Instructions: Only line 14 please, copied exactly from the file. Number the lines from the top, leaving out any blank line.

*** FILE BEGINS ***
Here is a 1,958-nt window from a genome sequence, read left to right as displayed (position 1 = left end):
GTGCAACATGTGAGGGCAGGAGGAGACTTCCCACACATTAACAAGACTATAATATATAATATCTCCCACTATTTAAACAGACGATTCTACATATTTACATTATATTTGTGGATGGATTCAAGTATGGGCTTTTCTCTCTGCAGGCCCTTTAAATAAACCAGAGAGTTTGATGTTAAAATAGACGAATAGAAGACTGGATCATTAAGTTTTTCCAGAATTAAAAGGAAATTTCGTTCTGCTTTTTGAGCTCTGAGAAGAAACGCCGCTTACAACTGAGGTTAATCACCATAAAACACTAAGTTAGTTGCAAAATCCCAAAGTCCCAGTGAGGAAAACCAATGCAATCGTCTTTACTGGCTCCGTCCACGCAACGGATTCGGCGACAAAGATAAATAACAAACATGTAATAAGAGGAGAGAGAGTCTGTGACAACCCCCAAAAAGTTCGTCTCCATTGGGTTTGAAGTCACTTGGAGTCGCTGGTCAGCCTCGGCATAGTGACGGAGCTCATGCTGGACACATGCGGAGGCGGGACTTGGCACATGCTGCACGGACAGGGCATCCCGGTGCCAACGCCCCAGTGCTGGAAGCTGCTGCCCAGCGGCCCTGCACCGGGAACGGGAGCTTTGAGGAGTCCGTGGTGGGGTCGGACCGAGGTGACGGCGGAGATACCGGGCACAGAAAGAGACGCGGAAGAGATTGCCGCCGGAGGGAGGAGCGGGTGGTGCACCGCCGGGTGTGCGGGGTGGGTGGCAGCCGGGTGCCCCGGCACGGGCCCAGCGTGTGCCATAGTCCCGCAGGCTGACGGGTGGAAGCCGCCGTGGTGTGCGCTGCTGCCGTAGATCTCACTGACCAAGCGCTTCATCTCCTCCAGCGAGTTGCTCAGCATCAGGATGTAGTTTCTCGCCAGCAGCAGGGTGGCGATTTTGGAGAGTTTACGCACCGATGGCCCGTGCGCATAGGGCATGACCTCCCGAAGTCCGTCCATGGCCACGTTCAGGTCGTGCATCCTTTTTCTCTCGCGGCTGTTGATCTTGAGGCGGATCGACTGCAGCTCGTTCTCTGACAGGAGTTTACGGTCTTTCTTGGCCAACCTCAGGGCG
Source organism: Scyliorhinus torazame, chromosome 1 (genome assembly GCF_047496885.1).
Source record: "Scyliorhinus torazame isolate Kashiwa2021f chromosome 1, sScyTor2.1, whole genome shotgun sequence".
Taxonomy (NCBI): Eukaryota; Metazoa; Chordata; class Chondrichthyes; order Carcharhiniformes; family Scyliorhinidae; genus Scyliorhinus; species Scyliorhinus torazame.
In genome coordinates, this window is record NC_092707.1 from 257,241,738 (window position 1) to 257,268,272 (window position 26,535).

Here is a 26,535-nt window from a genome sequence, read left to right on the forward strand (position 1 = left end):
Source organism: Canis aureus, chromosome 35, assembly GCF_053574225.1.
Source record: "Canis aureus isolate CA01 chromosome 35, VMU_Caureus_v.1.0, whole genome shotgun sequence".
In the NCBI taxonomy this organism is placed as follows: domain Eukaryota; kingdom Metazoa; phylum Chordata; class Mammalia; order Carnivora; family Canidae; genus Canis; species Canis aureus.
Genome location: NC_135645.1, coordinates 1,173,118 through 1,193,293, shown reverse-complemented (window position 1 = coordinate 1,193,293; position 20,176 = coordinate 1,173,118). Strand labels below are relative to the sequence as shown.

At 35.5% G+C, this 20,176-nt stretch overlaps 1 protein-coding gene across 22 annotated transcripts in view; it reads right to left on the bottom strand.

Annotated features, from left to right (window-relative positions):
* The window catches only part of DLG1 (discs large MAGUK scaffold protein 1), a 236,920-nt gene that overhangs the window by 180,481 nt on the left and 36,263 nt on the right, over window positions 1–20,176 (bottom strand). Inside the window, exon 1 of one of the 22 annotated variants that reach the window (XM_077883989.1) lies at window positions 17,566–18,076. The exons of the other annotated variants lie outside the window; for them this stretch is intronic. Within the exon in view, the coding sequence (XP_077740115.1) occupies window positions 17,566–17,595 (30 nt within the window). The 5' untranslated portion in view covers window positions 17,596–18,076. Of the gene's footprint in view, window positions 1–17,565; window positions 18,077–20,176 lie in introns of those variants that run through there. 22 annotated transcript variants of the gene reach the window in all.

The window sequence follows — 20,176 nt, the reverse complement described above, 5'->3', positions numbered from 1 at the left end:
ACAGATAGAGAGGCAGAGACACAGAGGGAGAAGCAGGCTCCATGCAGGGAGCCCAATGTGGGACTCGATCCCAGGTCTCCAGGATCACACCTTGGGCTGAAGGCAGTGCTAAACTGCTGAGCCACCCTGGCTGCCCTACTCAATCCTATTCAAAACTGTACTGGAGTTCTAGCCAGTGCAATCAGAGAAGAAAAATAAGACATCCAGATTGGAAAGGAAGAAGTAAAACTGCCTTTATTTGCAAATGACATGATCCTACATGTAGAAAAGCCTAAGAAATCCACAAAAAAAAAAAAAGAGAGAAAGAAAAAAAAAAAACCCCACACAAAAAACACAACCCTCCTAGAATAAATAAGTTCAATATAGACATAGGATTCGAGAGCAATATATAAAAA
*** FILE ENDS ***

* The window catches only part of DLG1 (discs large MAGUK scaffold protein 1), a 236,920-nt gene that overhangs the window by 180,481 nt on the left and 36,263 nt on the right, over window positions 1–20,176 (bottom strand). Inside the window, exon 1 of one of the 22 annotated variants that reach the window (XM_077883989.1) lies at window positions 17,566–18,076. The exons of the other annotated variants lie outside the window; for them this stretch is intronic. Within the exon in view, the coding sequence (XP_077740115.1) occupies window positions 17,566–17,595 (30 nt within the window). The 5' untranslated portion in view covers window positions 17,596–18,076. Of the gene's footprint in view, window positions 1–17,565; window positions 18,077–20,176 lie in introns of those variants that run through there. 22 annotated transcript variants of the gene reach the window in all.